Larry and Shawna

During many road trips in west Texas, Larry would stop to visit with a good friend’s parents, Mary and Hollis. They would talk and Mary would always cook lunch for her guest. Every time he visited, Larry noticed that, although the only people in the home were Mary, Hollis, and Larry, his host always put out four place settings and cooked enough to generously feed four people. Finally, Larry asked the reason for the extra plate. Mary explained that her father taught her to always make a place at the table for the unexpected guest.

Thirty years later, on another trip through west Texas, God impressed upon Larry’s heart, “I want you to make a place at the table for hungry women…” And Mary’s Table was born.

In conjunction with Larry and his wife, Shawna’s, ministry, Baptist Center for Global Concerns, Mission Arlington® sends a different group of women to Mary’s Table once per quarter. The women experience a morning of food, fellowship, and God’s love.

Shawna demonstrates several healthy recipes that are easy on a budget. Many volunteers help cook and minister to the group. They study the Bible, and the women are encouraged that, even if they only have two cans of beans, they have enough to share with their neighbors. To finish, each woman leaves with a week’s worth of groceries at no cost.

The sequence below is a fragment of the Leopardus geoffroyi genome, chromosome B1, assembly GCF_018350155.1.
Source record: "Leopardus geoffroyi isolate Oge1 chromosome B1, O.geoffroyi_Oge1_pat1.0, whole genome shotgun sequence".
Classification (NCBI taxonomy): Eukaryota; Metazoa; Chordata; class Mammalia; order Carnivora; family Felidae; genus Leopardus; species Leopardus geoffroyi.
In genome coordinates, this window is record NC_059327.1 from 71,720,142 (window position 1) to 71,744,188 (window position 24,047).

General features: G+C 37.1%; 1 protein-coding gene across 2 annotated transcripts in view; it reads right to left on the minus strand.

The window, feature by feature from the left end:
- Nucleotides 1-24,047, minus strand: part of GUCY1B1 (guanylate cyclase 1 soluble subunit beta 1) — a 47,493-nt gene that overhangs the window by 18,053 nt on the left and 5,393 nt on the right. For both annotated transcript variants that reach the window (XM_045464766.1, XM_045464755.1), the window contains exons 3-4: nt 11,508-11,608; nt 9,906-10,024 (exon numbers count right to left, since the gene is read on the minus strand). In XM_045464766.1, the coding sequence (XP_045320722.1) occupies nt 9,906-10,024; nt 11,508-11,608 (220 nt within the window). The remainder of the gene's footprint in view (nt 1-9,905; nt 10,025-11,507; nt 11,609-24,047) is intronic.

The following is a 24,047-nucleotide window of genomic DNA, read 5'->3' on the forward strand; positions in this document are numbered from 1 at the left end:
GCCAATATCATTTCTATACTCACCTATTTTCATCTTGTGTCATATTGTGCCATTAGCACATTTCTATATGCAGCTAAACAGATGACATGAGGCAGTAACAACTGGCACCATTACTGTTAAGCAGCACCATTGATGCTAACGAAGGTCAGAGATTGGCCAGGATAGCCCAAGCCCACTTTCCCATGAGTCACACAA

Most of the Mary’s Table volunteers are former participants. They took to heart what the said about sharing and share their time and skills with women in need.
One participant said, “I want to go home, come back and give.” She came back with $300 she had been saving as a tithe. One woman came back, crying, to say thank you for the butter in her grocery bag. Her husband had been asking for butter and they had not had enough money to buy any. The volunteers were crying, too. Larry says, “We literally love what we do. All of us leave thinking, ‘God really helped me to grow today.’

“The point is for Christ to be real, not only in the act of serving, but he serves us through those we are serving. That’s part of the extraordinary gift that Mary’s table is.” There’s room for everyone at Mary’s Table.